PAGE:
Alvis shares lost almost 30% of their value last week after a pessimistic trading statement and a warning that expected orders for the defence vehicles business acquired from GKN last year will take longer than expected to materialise.
Speaking after unveiling a fall in underlying half-year profits from £10.4m to £8m, chairman Nick Prest said orders would pick up in the second half. In the first half they fell 21% from £412.6m to £325.5m.
But despite the expected second-half improvement, Prest said some of Alvis’s projected business for 2000 could be pushed back, including Middle Eastern orders for its Piranha and Tactica armoured vehicles. His comments led several analysts to cut their earnings forecasts for next year.
The City’s reaction to the news was swift, and Alvis shares slumped from 190p to 146.5p. By the end of the week they had fallen to 134p, a 29% decline. At this level the company is valued at just £144m.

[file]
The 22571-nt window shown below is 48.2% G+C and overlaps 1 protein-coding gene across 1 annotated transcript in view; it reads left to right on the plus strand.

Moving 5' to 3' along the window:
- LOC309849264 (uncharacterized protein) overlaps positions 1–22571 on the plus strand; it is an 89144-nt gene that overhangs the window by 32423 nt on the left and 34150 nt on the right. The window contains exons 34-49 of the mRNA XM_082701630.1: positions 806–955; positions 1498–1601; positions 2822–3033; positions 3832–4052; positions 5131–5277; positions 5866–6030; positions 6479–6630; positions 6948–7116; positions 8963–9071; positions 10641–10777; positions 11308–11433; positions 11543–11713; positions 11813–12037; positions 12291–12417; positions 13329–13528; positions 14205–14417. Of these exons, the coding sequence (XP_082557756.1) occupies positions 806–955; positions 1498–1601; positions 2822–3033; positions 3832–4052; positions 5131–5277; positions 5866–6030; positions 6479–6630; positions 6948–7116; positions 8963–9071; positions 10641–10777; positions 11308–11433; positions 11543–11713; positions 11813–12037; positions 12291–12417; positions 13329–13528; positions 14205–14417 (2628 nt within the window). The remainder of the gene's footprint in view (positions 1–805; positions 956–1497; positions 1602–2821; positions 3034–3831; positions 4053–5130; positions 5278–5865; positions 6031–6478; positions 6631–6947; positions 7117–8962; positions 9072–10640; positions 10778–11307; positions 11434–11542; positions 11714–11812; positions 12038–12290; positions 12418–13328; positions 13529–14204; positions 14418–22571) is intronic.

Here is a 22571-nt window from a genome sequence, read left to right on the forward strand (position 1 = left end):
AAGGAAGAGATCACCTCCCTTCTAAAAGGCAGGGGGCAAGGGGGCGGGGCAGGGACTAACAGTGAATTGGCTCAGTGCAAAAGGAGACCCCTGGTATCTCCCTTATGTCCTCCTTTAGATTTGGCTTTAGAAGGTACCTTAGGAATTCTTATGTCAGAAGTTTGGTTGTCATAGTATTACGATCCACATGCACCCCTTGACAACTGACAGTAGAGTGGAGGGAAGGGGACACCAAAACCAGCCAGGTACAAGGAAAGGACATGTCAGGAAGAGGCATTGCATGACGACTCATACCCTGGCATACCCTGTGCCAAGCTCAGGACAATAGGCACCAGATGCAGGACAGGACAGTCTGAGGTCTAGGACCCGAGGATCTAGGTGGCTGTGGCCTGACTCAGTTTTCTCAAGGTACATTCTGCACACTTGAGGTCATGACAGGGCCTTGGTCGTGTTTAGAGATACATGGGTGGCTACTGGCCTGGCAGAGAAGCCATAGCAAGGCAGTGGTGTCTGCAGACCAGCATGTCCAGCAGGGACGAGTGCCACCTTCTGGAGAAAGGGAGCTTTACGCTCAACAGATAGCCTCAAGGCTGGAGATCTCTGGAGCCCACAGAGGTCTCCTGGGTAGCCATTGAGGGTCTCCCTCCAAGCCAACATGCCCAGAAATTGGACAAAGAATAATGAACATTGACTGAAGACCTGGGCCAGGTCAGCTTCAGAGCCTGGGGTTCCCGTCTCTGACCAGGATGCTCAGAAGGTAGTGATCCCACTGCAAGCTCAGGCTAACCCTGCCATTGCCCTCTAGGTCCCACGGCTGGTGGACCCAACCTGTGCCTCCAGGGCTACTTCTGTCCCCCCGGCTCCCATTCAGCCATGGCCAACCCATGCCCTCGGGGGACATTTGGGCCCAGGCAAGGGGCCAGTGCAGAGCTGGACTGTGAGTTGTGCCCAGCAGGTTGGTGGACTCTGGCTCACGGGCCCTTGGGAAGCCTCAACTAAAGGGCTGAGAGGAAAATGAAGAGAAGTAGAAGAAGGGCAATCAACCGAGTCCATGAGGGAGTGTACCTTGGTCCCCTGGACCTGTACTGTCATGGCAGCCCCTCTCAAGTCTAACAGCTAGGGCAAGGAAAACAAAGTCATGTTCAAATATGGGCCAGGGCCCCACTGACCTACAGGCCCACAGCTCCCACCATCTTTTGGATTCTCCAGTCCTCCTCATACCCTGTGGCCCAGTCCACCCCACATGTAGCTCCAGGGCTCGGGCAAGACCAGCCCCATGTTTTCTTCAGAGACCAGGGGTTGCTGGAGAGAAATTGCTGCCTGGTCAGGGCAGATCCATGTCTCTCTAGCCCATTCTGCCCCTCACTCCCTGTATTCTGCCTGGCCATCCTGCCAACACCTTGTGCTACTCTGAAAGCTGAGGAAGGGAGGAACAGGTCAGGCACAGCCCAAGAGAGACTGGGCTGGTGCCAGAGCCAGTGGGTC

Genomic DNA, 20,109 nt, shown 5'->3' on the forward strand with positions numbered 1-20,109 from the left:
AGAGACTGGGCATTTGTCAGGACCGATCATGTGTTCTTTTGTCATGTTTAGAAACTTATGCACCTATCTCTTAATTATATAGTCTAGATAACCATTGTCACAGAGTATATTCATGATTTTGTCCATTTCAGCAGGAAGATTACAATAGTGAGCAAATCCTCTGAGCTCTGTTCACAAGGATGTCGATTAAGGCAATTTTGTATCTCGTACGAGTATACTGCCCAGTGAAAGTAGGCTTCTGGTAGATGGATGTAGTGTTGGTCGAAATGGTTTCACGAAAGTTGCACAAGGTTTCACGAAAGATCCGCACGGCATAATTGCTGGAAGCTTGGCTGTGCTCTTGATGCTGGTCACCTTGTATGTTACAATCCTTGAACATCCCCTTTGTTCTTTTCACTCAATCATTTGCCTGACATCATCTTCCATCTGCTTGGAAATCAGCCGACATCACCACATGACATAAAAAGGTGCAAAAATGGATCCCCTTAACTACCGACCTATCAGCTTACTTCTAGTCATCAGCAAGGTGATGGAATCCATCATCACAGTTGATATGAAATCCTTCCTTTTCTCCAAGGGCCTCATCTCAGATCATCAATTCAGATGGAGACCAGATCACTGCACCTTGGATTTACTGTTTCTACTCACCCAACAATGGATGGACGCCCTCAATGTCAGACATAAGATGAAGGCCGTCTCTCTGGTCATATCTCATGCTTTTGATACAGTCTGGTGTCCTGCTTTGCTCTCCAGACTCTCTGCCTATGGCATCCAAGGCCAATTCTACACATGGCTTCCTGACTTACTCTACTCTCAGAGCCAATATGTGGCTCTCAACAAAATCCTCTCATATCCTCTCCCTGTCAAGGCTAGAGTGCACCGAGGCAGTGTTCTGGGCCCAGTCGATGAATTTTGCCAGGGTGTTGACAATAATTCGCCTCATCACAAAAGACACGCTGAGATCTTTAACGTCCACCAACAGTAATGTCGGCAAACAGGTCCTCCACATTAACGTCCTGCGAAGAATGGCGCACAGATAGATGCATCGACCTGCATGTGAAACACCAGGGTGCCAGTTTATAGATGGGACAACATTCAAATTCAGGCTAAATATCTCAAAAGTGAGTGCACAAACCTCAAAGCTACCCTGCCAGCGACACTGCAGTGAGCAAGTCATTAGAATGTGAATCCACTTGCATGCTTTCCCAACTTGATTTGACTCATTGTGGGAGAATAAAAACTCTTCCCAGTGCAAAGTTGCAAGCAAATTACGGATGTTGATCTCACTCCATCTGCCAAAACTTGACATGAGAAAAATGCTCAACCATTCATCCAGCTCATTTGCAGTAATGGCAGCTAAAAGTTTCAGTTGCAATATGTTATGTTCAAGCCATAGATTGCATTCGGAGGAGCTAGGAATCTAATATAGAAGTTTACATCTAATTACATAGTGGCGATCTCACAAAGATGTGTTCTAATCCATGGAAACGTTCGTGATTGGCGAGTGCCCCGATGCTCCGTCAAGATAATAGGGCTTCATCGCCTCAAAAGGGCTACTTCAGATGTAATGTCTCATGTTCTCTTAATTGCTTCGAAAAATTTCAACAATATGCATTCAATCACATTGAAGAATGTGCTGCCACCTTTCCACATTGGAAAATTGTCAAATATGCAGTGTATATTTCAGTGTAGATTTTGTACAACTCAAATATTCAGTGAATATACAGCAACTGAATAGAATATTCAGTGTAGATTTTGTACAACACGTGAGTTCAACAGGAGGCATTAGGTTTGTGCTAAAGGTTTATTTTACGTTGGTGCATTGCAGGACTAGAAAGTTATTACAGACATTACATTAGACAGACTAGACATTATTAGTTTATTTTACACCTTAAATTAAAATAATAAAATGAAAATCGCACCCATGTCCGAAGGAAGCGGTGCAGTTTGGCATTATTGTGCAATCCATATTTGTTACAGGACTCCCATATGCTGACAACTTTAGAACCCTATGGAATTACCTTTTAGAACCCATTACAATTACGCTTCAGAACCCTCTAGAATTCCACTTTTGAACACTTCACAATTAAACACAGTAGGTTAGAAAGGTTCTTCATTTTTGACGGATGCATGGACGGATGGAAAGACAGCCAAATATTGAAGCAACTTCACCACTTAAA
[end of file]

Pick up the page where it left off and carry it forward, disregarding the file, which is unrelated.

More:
The figures did, however, contain some good news for investors, with a 12% dividend increase to 1.7p.
Arabella Grant, an analyst at WestLB Panmure, said the market’s response to the results was an over-reaction.
`The results were bang in line with expectations,’ she insisted. `People are missing the point with this company, which is its wider positioning in the market. It is clearly going to be one of the winners with defence consolidation going forward.’
Alvis acquired GKN’s defence vehicles business last year, and stressed that the export order intake predicted at the time of the deal was still expected to materialise.
In the UK, there was little news of progress on the contract to build a pan-European multi-role armoured vehicle. Signing of the deal to start work on the so-called `battlefield taxi’ has been delayed by uncertainty as to whether the French will remain in the project.
Stuart Mitchell, Alvis’s finance director, said the company was working on several other international projects which were coming close to fruition.
Recent contract successes include a £300m deal to supply the Swiss army with vehicles made by the Alvis Swedish subsidiary Hagglunds. Another similar deal with the Finnish armed forces is said to be close to completion.
Hagglunds contributed operating profits of £5.36m in the six-month period, while the contribution from the UK armoured business was £2.79m, compared with £6.52m a year ago.